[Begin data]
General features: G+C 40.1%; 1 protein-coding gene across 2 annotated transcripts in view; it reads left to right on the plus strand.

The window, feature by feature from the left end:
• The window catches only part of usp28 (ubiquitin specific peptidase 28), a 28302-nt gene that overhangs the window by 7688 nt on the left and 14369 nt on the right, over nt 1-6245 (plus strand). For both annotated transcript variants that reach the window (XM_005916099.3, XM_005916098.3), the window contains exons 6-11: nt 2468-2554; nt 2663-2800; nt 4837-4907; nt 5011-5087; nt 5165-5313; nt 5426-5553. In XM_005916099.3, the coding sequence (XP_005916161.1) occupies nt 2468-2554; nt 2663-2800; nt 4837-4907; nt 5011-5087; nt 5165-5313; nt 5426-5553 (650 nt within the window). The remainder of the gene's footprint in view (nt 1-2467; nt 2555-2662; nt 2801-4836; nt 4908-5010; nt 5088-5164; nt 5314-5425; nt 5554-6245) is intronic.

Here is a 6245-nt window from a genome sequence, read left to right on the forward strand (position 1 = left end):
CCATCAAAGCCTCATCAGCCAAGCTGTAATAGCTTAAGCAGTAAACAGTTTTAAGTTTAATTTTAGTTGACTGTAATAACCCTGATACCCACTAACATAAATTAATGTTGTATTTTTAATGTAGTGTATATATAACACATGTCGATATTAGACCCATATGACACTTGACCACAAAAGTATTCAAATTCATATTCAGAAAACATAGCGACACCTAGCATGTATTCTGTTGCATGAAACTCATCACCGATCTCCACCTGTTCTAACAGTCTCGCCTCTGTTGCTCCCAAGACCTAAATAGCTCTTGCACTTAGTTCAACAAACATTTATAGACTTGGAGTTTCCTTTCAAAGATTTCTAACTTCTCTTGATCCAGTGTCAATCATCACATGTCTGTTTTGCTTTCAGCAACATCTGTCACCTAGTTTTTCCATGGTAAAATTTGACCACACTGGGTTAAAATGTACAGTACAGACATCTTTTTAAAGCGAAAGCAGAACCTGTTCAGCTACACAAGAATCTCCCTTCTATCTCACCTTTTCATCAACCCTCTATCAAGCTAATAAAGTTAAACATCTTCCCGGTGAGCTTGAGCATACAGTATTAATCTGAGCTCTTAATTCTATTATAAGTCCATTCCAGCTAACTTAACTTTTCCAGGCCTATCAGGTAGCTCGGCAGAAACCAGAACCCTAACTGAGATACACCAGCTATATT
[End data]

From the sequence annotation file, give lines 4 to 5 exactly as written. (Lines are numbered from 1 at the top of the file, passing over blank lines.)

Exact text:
Here is a 6245-nt window from a genome sequence, read left to right on the forward strand (position 1 = left end):
CCATCAAAGCCTCATCAGCCAAGCTGTAATAGCTTAAGCAGTAAACAGTTTTAAGTTTAATTTTAGTTGACTGTAATAACCCTGATACCCACTAACATAAATTAATGTTGTATTTTTAATGTAGTGTATATATAACACATGTCGATATTAGACCCATATGACACTTGACCACAAAAGTATTCAAATTCATATTCAGAAAACATAGCGACACCTAGCATGTATTCTGTTGCATGAAACTCATCACCGATCTCCACCTGTTCTAACAGTCTCGCCTCTGTTGCTCCCAAGACCTAAATAGCTCTTGCACTTAGTTCAACAAACATTTATAGACTTGGAGTTTCCTTTCAAAGATTTCTAACTTCTCTTGATCCAGTGTCAATCATCACATGTCTGTTTTGCTTTCAGCAACATCTGTCACCTAGTTTTTCCATGGTAAAATTTGACCACACTGGGTTAAAATGTACAGTACAGACATCTTTTTAAAGCGAAAGCAGAACCTGTTCAGCTACACAAGAATCTCCCTTCTATCTCACCTTTTCATCAACCCTCTATCAAGCTAATAAAGTTAAACATCTTCCCGGTGAGCTTGAGCATACAGTATTAATCTGAGCTCTTAATTCTATTATAAGTCCATTCCAGCTAACTTAACTTTTCCAGGCCTATCAGGTAGCTCGGCAGAAACCAGAACCCTAACTGAGATACACCAGCTATATT